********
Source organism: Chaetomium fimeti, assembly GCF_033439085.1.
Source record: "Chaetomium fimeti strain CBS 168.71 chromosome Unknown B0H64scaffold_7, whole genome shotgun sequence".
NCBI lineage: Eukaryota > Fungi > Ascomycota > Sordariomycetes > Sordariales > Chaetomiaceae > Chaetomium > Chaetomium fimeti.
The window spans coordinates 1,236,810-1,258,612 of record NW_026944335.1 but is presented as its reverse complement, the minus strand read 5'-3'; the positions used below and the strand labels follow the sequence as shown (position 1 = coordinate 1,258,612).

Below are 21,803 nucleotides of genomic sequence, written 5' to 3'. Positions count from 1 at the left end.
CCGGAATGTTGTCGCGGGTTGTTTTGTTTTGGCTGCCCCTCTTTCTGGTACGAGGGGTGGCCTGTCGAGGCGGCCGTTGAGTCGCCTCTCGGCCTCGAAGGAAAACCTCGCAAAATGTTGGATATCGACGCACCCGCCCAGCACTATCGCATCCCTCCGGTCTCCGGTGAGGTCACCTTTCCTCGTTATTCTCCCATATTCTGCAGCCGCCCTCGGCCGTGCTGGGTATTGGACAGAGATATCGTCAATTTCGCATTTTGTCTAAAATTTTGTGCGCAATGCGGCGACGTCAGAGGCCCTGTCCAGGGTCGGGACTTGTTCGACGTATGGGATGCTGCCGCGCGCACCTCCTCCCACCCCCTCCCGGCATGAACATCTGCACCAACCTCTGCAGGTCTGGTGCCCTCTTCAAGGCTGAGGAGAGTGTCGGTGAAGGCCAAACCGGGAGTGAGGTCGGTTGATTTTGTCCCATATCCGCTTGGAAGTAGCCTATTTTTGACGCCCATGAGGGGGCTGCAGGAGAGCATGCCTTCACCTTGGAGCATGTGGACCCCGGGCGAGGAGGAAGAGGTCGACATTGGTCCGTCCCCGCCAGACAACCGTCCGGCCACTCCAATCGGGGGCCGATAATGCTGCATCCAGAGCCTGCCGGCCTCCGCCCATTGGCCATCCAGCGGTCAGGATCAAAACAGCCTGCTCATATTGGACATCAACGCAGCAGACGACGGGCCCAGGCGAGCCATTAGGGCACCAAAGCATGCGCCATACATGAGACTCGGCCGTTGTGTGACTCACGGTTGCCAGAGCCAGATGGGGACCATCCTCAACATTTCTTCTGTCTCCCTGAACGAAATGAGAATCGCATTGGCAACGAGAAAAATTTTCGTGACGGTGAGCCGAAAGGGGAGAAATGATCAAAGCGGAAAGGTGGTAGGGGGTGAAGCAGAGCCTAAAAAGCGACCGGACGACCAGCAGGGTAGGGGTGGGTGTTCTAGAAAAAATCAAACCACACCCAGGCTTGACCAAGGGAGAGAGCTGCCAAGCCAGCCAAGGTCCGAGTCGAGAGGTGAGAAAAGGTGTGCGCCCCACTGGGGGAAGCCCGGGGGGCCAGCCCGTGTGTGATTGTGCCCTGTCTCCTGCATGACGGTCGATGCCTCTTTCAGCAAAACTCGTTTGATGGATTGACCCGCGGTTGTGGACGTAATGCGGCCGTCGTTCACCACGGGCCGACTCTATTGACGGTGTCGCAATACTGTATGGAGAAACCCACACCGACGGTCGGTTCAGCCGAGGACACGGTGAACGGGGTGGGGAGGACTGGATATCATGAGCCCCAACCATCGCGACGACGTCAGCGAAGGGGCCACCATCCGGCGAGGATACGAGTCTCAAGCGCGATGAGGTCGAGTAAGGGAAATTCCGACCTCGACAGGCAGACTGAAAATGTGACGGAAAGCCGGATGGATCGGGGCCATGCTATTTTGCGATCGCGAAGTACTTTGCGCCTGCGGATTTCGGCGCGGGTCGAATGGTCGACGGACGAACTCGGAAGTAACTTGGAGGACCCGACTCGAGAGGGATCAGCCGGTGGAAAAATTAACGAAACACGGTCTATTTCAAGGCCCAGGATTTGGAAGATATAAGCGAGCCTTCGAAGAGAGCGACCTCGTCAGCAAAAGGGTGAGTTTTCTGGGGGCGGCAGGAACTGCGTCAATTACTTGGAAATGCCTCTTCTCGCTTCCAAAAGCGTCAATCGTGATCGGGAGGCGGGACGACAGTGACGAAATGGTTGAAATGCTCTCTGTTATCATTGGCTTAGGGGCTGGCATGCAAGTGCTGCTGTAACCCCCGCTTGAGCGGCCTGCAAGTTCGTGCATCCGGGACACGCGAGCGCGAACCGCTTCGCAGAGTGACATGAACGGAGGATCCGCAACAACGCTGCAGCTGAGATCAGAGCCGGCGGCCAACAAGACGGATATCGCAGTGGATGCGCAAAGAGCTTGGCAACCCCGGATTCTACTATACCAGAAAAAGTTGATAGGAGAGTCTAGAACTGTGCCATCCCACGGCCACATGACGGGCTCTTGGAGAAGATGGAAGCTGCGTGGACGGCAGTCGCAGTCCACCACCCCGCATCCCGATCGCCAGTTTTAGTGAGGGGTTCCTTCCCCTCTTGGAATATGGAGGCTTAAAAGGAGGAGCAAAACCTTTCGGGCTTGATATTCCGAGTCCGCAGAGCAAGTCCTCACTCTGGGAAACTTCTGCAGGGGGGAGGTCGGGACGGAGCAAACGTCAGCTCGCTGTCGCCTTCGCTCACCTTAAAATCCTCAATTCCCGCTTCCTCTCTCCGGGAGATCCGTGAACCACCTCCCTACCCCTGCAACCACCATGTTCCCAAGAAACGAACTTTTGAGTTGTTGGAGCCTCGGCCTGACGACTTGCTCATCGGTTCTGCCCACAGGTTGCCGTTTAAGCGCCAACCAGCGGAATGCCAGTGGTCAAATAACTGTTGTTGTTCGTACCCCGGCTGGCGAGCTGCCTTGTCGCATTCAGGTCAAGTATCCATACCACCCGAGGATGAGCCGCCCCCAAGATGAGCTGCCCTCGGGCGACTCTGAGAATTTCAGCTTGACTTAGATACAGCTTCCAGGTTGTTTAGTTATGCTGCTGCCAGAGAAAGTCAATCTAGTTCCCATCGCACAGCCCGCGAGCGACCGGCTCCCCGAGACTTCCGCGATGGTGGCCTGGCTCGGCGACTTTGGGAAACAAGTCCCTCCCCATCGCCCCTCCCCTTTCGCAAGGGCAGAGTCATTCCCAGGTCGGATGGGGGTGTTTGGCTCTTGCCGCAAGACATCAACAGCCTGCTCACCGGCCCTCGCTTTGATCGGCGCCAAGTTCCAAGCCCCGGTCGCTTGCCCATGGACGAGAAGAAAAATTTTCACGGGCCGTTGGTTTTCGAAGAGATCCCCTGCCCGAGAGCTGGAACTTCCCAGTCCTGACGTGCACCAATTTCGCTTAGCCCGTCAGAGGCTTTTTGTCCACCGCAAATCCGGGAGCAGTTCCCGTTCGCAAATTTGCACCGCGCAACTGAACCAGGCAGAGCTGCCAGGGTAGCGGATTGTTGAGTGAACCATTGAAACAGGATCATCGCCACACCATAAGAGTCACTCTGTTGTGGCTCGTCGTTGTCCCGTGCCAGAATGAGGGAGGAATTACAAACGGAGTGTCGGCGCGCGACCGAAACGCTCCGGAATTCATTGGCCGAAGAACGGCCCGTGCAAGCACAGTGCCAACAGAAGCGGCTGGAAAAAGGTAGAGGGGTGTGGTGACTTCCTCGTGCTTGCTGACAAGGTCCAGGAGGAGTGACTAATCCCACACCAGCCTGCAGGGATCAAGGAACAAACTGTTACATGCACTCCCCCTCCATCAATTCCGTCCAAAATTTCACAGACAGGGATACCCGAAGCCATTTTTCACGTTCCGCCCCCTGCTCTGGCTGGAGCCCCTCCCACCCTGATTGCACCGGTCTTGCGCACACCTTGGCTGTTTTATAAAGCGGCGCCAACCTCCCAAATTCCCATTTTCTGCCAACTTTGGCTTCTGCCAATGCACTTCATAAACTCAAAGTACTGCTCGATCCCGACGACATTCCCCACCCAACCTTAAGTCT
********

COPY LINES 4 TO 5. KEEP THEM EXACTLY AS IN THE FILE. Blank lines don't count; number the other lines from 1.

The window spans coordinates 1,236,810-1,258,612 of record NW_026944335.1 but is presented as its reverse complement, the minus strand read 5'-3'; the positions used below and the strand labels follow the sequence as shown (position 1 = coordinate 1,258,612).

Below are 21,803 nucleotides of genomic sequence, written 5' to 3'. Positions count from 1 at the left end.